DAVID BIANCULLI

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ERIC GOULD

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LINDA DONOVAN

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GERALD JORDAN

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Acting Up on Porpoise
March 1, 2017  | By Eric Gould
 
We’ve been fans of Nature’s recent miniseries Spy in the Wild (finishing tonight, Wednesday, March 1.) The series has given us an inside look at real animal behavior when they don’t know anyone is looking courtesy of spy cameras hidden in animal mannequins nearby. This clip from episode 4, “Bad Behavior” follows a gang of teenaged male dolphins. Seems the lads are like most youths, unruly and too rambunctious for orderly family life. So much so, they’re banished away for good. So what do they do? Surf and hang out in gangs, of course – and spend some time playing ping pong with a puffer fish. But it also turns out they might be getting a gas out of the neurotoxin the puffer carries as a defense. It’s a bit of a debate among marine experts that that’s what’s actually going on here, but it sure seems like the kids are feeling alright. –Eric Gould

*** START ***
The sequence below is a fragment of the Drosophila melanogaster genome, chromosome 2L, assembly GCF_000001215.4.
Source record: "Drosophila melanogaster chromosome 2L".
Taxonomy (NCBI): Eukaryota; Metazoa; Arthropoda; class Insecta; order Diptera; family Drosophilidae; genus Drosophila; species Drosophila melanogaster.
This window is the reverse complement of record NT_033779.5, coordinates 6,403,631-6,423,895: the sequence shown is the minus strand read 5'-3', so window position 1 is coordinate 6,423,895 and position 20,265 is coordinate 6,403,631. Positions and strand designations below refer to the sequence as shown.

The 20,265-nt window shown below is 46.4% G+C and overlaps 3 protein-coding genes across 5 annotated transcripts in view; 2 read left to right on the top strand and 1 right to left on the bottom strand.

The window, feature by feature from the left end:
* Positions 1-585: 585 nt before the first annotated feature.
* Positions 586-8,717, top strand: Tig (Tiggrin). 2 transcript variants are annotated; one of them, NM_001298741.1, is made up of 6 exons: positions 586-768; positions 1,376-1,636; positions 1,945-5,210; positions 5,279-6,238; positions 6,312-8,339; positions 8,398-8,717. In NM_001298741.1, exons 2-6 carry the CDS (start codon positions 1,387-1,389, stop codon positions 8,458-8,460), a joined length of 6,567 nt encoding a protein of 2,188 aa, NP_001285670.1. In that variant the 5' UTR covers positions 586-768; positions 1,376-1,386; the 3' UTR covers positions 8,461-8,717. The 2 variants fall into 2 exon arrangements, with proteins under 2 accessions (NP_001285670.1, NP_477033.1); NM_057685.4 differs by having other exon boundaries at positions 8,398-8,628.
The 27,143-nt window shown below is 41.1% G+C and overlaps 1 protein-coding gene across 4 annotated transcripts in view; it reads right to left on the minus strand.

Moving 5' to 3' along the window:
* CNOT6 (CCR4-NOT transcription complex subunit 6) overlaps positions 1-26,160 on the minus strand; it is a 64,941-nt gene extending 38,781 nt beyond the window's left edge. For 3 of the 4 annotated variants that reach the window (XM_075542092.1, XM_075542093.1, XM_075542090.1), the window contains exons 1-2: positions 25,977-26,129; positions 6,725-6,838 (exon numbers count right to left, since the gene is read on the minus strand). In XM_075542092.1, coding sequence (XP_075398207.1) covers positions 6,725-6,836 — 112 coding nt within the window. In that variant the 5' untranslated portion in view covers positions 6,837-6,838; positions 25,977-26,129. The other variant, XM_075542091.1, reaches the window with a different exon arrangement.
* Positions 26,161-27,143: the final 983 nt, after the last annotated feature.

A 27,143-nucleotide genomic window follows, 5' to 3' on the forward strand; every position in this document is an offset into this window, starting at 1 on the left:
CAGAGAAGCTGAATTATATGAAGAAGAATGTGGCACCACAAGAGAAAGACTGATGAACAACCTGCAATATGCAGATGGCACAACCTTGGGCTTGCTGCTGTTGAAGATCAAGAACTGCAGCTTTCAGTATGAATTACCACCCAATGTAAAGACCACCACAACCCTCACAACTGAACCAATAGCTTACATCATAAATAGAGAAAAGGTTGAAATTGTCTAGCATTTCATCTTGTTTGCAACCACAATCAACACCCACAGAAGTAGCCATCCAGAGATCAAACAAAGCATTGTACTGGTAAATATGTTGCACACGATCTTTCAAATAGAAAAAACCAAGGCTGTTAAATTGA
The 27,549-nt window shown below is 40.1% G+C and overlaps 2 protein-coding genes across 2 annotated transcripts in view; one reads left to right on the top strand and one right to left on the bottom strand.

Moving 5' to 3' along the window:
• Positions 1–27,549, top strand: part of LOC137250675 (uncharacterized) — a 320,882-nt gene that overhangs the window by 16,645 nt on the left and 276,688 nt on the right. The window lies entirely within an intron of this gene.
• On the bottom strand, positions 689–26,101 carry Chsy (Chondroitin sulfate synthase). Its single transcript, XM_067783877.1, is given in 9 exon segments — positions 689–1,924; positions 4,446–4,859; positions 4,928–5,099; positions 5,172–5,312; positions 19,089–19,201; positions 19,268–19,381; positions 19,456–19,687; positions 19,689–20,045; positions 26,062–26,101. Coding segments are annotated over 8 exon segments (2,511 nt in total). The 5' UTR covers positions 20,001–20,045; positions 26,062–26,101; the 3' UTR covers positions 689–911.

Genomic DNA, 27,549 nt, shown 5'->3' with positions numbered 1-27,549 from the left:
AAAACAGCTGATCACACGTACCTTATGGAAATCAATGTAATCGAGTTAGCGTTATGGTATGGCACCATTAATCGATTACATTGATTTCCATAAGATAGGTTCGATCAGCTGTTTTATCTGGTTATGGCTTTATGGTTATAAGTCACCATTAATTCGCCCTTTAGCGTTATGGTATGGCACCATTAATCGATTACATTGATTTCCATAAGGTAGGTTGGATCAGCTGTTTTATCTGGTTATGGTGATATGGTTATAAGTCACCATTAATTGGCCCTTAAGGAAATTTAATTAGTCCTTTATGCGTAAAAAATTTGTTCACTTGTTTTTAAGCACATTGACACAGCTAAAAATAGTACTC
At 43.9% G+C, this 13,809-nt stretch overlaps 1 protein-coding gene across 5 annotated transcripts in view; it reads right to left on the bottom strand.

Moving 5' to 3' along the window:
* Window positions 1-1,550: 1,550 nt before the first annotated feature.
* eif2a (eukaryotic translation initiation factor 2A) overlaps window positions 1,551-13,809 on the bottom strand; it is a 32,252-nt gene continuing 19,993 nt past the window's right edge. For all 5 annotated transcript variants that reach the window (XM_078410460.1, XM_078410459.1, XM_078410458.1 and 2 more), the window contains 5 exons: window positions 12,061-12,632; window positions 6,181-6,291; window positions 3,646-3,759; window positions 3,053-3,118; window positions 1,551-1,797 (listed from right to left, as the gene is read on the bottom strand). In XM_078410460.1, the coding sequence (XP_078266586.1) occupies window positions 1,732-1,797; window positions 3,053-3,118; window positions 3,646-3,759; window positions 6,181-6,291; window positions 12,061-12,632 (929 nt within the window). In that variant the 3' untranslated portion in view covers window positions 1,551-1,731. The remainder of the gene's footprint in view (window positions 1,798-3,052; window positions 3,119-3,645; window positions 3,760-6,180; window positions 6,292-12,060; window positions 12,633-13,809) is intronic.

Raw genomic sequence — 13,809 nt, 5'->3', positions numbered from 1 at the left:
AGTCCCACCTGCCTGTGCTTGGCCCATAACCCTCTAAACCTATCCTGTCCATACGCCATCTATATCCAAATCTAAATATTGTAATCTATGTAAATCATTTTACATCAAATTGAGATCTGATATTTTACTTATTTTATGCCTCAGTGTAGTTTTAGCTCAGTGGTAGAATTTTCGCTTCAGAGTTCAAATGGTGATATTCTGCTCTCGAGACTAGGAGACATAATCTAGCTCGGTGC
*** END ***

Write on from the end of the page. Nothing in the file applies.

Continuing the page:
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Good news, TVWW readers: David’s new book from Doubleday, The Platinum Age of Television: From I Love Lucy to The Walking Dead, How TV Became Terrific is available on Amazon for $20.

Doubleday says: “Darwin had his theory of evolution, and David Bianculli has his. Bianculli's theory has to do with the concept of quality television: what it is and, crucially, how it got that way."

"The Platinum Age of Television is an effusive guidebook that plots the path from the 1950s’ Golden Age to today’s era of quality TV. For instance, animation evolved from Rocky and His Friends to South Park; variety shows moved from The Ed Sullivan Show to Saturday Night Live; and family sitcoms grew from I Love Lucy to Modern Family. A high point is the author’s interviews with Carl Reiner, Mel Brooks, Norman Lear, Bob Newhart, Matt Groening, Larry David, Amy Schumer and many others...Bianculli has written a highly readable history." —The Washington Post

 

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